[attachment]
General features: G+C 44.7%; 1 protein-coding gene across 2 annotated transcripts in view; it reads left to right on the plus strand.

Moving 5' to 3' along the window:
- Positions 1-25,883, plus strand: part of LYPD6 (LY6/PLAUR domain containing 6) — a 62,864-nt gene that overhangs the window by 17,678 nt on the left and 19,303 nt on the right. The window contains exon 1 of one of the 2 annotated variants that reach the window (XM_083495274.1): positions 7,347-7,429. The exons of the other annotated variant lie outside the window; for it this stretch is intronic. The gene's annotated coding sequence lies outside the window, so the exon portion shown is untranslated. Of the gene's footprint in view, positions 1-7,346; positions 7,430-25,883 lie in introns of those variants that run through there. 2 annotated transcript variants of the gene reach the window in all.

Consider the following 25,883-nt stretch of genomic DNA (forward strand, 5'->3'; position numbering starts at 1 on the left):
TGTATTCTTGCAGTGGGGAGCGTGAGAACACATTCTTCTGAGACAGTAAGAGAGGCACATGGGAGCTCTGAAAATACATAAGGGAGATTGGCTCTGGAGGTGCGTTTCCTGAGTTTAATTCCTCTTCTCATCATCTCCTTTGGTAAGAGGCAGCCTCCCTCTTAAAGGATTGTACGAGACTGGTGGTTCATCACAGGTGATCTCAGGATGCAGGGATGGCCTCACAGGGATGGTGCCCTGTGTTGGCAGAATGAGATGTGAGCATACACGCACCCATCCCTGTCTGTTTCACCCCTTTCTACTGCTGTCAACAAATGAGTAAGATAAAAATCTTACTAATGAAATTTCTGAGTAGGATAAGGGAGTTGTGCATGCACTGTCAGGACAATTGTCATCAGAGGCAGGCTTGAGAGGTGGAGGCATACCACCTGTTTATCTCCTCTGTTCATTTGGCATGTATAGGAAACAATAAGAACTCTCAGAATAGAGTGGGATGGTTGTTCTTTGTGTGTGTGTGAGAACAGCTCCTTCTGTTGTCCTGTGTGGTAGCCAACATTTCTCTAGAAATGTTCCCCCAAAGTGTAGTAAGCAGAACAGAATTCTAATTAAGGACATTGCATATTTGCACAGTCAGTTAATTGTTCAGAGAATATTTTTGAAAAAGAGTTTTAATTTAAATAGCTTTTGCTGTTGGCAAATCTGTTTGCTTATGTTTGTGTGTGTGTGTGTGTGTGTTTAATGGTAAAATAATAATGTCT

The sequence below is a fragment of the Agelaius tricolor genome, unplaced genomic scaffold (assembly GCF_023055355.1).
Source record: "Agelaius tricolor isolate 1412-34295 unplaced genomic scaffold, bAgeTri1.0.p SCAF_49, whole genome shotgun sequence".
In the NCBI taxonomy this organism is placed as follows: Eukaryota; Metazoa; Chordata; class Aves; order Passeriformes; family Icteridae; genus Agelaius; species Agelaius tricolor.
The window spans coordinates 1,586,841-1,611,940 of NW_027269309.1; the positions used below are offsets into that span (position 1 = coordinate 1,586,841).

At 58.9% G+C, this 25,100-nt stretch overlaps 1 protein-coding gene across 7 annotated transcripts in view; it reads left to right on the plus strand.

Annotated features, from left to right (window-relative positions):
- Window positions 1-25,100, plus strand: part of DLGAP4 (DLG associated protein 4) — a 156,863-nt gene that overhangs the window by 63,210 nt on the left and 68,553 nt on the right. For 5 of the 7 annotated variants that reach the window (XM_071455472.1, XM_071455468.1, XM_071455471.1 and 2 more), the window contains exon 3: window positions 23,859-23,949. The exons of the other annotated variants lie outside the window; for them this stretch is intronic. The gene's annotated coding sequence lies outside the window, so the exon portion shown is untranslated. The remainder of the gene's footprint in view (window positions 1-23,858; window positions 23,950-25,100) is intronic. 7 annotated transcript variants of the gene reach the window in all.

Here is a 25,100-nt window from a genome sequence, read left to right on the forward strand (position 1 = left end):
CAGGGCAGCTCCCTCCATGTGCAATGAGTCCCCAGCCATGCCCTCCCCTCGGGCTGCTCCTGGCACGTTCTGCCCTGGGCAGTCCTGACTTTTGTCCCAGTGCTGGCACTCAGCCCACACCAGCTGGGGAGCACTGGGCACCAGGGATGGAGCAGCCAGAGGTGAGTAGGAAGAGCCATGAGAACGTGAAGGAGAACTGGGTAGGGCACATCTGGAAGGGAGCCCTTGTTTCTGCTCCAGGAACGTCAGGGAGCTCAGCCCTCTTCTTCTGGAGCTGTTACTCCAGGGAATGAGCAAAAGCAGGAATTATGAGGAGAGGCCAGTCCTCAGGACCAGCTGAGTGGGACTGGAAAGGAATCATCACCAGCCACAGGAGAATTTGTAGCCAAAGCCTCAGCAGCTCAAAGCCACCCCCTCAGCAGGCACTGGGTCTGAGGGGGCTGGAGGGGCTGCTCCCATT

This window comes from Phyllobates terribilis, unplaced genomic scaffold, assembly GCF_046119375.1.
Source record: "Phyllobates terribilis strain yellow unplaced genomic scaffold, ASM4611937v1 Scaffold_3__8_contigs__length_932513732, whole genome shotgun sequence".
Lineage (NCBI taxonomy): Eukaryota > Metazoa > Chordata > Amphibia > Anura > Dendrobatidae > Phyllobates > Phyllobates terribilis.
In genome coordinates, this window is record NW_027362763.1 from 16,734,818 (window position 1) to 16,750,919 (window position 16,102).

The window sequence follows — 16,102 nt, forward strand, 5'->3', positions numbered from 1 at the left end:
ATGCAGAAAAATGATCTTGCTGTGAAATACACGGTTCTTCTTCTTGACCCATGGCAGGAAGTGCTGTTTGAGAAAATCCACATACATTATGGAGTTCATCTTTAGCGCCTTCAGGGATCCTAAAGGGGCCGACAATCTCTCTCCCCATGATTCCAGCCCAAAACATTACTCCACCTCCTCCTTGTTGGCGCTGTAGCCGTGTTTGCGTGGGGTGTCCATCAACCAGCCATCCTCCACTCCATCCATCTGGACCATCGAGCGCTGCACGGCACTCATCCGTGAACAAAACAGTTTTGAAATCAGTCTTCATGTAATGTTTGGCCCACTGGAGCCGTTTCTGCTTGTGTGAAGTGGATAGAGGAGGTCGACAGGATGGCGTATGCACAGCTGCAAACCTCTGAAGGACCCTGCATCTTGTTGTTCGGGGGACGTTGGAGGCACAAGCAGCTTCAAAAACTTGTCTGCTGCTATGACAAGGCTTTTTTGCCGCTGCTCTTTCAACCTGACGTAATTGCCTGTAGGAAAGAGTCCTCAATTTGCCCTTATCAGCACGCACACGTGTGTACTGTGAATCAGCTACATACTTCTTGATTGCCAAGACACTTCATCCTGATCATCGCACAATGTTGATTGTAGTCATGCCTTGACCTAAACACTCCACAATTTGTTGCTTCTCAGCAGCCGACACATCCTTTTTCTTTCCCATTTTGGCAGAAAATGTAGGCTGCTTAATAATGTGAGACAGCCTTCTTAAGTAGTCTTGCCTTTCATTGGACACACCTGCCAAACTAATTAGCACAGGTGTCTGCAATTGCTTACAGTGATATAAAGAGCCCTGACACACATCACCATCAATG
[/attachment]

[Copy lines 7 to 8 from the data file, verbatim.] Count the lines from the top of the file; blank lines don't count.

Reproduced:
Source record: "Agelaius tricolor isolate 1412-34295 unplaced genomic scaffold, bAgeTri1.0.p SCAF_49, whole genome shotgun sequence".
In the NCBI taxonomy this organism is placed as follows: Eukaryota; Metazoa; Chordata; class Aves; order Passeriformes; family Icteridae; genus Agelaius; species Agelaius tricolor.